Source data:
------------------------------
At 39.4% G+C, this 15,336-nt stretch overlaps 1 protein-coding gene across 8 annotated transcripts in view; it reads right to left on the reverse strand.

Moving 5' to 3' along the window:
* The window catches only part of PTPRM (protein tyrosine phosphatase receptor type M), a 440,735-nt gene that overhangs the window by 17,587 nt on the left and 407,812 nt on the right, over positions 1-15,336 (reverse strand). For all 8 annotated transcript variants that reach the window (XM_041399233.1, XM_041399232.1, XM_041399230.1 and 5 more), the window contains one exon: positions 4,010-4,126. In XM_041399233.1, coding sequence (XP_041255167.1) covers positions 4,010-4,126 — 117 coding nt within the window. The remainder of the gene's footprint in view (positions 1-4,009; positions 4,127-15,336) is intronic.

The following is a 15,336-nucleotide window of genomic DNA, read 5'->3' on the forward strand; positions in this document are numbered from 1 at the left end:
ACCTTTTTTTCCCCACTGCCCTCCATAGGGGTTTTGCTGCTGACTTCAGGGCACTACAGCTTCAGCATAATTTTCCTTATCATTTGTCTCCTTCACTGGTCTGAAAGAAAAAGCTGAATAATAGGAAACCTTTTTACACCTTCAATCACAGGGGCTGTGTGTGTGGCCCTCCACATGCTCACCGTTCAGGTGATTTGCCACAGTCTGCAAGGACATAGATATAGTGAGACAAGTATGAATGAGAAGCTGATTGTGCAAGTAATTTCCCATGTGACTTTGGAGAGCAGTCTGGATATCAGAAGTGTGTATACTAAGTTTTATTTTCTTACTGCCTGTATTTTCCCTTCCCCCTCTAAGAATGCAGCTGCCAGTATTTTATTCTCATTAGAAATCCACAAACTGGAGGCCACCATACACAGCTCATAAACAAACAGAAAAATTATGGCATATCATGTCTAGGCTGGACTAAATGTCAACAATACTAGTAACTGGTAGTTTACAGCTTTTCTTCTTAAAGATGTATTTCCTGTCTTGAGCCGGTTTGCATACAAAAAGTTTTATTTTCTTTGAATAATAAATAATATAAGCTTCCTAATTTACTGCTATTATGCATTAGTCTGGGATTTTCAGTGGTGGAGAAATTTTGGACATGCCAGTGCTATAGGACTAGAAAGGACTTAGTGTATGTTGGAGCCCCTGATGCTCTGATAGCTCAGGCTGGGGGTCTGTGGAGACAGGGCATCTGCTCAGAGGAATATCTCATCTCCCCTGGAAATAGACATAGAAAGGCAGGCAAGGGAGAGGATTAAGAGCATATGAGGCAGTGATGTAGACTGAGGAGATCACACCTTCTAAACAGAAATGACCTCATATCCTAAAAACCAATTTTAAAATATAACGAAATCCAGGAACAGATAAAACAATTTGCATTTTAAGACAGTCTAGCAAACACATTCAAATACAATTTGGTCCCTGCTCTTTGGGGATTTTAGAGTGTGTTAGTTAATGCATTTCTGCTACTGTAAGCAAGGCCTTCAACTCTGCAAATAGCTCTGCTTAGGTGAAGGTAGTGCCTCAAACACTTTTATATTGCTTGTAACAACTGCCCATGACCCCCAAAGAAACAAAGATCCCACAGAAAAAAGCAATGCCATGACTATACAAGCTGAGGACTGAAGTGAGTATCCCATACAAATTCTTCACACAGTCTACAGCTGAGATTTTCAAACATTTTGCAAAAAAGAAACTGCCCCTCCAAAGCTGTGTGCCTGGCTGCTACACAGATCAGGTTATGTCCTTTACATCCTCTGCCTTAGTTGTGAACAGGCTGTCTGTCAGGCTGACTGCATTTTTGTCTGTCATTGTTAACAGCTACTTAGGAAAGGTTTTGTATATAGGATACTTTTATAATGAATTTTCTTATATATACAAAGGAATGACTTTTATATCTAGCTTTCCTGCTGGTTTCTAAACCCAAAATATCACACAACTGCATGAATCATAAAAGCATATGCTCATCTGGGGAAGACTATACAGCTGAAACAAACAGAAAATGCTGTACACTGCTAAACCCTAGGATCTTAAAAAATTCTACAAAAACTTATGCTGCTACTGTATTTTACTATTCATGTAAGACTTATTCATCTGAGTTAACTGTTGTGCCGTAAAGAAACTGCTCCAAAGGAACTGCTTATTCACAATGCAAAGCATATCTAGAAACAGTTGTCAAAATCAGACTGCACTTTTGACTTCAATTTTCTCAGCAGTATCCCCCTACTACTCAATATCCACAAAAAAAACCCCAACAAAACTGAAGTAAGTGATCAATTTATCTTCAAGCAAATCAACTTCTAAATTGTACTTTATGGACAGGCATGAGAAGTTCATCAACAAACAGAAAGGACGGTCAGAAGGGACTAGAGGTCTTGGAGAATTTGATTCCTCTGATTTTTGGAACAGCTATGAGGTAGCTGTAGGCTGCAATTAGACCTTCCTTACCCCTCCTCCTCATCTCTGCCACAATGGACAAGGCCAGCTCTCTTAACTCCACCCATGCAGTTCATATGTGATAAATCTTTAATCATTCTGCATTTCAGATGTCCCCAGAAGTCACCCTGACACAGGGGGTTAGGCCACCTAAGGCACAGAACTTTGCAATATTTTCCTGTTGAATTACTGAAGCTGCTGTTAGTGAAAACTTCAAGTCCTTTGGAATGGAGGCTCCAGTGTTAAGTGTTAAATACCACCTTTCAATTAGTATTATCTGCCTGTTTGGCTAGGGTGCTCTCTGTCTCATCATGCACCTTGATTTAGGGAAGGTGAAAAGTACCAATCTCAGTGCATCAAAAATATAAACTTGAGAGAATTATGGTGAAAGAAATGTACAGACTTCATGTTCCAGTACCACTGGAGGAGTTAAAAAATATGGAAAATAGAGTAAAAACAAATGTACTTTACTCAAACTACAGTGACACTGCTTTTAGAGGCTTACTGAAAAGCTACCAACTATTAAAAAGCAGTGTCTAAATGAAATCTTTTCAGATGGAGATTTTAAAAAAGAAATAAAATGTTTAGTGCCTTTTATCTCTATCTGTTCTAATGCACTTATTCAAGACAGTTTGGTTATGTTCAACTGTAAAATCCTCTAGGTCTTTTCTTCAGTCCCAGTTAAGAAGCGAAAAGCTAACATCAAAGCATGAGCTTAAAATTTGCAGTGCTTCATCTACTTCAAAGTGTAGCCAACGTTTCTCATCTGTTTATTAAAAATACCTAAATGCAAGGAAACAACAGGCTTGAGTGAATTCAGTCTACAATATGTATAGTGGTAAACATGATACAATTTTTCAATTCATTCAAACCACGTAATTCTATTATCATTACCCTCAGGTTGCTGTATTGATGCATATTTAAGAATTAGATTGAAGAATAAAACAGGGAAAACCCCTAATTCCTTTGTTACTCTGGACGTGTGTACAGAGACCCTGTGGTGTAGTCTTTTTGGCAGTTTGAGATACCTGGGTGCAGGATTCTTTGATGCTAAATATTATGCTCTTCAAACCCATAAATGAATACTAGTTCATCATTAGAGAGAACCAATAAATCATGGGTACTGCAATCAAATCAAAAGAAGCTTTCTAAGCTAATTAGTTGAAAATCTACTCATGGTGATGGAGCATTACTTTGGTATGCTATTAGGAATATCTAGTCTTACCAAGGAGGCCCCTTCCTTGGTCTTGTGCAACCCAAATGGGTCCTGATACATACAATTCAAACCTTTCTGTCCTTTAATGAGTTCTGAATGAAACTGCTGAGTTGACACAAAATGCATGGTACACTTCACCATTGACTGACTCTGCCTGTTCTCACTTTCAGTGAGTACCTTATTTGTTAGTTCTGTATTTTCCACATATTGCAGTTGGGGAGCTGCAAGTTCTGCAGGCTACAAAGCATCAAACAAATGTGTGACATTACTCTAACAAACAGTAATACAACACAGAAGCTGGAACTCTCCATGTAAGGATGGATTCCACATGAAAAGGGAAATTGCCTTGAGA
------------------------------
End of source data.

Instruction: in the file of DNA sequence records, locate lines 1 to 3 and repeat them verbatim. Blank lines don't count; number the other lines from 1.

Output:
At 39.4% G+C, this 15,336-nt stretch overlaps 1 protein-coding gene across 8 annotated transcripts in view; it reads right to left on the reverse strand.

Moving 5' to 3' along the window:
* The window catches only part of PTPRM (protein tyrosine phosphatase receptor type M), a 440,735-nt gene that overhangs the window by 17,587 nt on the left and 407,812 nt on the right, over positions 1-15,336 (reverse strand). For all 8 annotated transcript variants that reach the window (XM_041399233.1, XM_041399232.1, XM_041399230.1 and 5 more), the window contains one exon: positions 4,010-4,126. In XM_041399233.1, coding sequence (XP_041255167.1) covers positions 4,010-4,126 — 117 coding nt within the window. The remainder of the gene's footprint in view (positions 1-4,009; positions 4,127-15,336) is intronic.